Retail in the Metaverse

Imagine a world where you can buy anything, anytime and anywhere

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Neal Stephenson’s 1992 science fiction novel “Snow Crash” introduced the term “Metaverse.” Find out what it is and how virtual reality is changing it.

In 1992, Neal Stephenson wrote a science fiction novel that would revolutionize the way we think about technology. His book Snow Crash was an influential work in changing perspectives and influencing people such as LinkedIn founder Reid Hoffman to believe this future is coming much sooner than expected! The Metaverse is a universe that we can seamlessly traverse. It’s made up of all virtual worlds and it will exist even if those other computer programs disappear or get hacked.

Typical Retail


Virtual Retail

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Retailing in the Metaverse: Why Conventional Concepts Won’t Work

However, retailers need to think outside the box. The Metaverse offers an unlimited number of possibilities for retail stores, but it’s important not just bring ideas from our world into this new reality; we also have be creative and find ways that work in virtual environments as well! Imagine a world where you can buy anything, anytime and anywhere. No more running to the store on your lunch break or waiting in line for an hour just so someone could take care of some basic needs like food preparation – now everything is at our fingertips with the Metaverse.


In a world where the limitless and digital can be used as an infinite tool to create value, what is needed?


The internet was originally designed to be limitless in its supply of digital content. However, this same limitlessness has commodified most products on the web because they are all treated equally by search engines and social media sites without any distinction between valuable information delivered directly from sources or copies saved for later reading purposes. The value an object holds depends largely upon how scarce it becomes when there’s no government regulating what can/can’t go into circulation ensuring people will always want more than just one copy each so that everyone who wants access gets their fair share rather than having some individuals abundantly possess everything while others none at all.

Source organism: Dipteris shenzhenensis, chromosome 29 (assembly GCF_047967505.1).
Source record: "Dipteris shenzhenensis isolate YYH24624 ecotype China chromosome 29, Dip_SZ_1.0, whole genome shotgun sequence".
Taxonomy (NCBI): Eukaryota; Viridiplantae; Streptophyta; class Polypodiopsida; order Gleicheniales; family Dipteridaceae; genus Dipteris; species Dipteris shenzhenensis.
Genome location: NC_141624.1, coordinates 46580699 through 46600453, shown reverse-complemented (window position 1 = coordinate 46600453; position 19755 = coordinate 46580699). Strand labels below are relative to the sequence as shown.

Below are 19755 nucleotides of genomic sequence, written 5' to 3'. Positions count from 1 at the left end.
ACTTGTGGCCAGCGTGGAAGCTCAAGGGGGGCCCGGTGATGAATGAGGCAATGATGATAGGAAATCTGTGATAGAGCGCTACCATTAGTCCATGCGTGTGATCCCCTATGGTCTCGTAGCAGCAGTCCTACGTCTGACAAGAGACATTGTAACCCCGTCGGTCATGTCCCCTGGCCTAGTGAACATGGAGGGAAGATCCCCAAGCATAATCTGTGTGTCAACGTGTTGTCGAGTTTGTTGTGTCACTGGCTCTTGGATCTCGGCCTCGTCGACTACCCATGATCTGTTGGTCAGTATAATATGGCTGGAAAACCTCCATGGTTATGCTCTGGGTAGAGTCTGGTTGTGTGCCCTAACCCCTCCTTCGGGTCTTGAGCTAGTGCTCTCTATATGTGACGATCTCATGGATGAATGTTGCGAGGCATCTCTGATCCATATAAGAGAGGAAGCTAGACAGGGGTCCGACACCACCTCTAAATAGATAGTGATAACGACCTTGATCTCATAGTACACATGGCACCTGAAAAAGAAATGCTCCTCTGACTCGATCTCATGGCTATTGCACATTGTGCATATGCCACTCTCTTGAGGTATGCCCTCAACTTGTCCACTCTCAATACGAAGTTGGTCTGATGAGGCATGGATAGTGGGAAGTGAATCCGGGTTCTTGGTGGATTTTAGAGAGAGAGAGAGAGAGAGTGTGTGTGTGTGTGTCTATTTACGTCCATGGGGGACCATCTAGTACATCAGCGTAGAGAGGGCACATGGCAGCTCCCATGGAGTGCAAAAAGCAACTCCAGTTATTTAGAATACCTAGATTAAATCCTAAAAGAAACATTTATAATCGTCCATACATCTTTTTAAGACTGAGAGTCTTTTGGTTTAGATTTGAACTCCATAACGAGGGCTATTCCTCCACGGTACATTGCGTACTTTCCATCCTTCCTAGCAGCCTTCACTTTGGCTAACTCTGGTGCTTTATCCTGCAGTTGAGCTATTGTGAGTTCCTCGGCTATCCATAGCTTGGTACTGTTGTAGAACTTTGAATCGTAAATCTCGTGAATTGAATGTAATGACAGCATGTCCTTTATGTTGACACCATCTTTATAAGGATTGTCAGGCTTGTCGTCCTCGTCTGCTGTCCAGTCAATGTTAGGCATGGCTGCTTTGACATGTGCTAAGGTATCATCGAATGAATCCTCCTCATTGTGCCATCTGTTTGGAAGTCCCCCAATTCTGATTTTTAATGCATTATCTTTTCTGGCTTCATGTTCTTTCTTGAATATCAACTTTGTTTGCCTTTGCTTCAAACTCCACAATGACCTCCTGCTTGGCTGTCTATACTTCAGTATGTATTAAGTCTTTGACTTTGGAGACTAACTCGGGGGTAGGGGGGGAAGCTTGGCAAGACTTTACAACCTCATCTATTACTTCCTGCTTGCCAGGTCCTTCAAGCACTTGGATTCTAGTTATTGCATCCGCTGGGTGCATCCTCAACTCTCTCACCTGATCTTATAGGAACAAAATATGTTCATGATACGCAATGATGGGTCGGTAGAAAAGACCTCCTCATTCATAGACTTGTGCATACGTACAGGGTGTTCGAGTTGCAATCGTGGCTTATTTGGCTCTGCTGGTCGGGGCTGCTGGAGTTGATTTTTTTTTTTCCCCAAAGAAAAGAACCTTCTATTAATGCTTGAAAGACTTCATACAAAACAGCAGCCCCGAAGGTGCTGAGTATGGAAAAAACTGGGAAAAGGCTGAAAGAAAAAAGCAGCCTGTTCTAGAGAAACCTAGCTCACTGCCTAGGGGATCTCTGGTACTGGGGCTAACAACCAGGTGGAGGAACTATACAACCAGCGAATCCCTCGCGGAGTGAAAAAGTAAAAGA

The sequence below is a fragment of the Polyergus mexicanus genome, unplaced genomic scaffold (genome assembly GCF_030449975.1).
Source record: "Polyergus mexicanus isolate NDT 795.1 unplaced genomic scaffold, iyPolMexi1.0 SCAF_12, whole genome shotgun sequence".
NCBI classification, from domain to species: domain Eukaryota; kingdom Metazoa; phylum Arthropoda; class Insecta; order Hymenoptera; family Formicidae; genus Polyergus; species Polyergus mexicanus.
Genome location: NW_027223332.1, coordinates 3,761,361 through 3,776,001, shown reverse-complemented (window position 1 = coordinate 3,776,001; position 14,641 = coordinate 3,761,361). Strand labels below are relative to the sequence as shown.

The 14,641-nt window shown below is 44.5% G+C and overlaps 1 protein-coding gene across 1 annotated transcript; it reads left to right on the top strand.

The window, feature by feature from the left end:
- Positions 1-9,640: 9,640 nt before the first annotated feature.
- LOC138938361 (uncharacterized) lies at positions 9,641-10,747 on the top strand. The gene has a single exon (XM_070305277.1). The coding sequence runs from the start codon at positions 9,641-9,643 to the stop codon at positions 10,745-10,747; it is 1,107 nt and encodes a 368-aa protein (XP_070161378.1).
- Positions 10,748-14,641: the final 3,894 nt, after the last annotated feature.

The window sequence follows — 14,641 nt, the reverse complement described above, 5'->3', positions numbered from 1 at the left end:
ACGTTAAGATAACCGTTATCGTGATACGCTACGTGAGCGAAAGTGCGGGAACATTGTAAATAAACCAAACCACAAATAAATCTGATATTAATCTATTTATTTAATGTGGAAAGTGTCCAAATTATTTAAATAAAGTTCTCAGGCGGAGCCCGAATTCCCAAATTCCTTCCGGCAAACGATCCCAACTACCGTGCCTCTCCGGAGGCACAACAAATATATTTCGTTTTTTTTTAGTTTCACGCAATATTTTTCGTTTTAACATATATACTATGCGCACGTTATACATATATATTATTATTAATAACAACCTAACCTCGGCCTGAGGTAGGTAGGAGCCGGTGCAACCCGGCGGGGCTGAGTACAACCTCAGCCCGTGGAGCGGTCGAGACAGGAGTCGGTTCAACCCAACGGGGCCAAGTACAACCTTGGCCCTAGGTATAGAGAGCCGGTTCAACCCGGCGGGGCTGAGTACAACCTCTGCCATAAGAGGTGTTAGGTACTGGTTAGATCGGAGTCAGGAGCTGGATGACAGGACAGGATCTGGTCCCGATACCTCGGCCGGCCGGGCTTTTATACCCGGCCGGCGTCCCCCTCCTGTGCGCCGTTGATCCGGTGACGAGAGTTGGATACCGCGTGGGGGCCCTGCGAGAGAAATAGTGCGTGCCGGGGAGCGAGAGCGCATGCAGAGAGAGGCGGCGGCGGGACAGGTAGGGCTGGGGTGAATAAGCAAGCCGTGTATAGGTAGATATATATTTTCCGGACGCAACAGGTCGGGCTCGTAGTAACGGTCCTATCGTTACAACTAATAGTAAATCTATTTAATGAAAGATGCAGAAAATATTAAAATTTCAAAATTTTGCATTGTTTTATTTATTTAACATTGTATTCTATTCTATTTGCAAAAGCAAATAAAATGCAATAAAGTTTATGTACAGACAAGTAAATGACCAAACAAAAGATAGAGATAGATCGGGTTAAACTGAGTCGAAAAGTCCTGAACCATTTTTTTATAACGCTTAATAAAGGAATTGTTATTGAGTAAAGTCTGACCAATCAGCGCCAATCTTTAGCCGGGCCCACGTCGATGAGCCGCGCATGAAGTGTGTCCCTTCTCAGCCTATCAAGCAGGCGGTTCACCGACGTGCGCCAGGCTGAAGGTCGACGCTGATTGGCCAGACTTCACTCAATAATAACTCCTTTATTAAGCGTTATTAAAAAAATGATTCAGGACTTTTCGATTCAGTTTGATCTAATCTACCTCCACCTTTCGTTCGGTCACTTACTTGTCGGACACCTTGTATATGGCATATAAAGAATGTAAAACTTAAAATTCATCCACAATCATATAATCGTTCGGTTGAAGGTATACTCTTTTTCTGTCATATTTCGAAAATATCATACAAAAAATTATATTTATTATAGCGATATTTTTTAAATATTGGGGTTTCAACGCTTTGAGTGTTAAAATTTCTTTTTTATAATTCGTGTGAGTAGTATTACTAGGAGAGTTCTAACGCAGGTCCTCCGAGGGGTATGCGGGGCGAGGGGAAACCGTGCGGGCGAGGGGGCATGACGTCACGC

As an example, how much a highlight video of Cristiano Ronaldo is worth? The answer starts with the word “not very”. For something to have value, it needs an inherent limitation that nobody else can replicate exactly or claim ownership over like what happens in intellectual property rights where someone creates something new and exclusive from scratch, which gives them sole control over its distribution (unfortunately for everyone else).

The application of blockchain technology to digital assets is a revolutionary development in this regard. The authenticity and limited nature mean that unique items can indeed carry value, as with trading cards, which are only valuable because they’re rare or authentic copies from an original set, but this logic could be applied across any type.

As virtual worlds become more realistic, certain brands will be able to create a presence there and sell both digital products as well as physical items. Laggard companies won’t have this capability until they upgrade their technology or enter the marketplace with new ideas that take advantage of these advancements in our society’s understanding about how people behave online versus offline.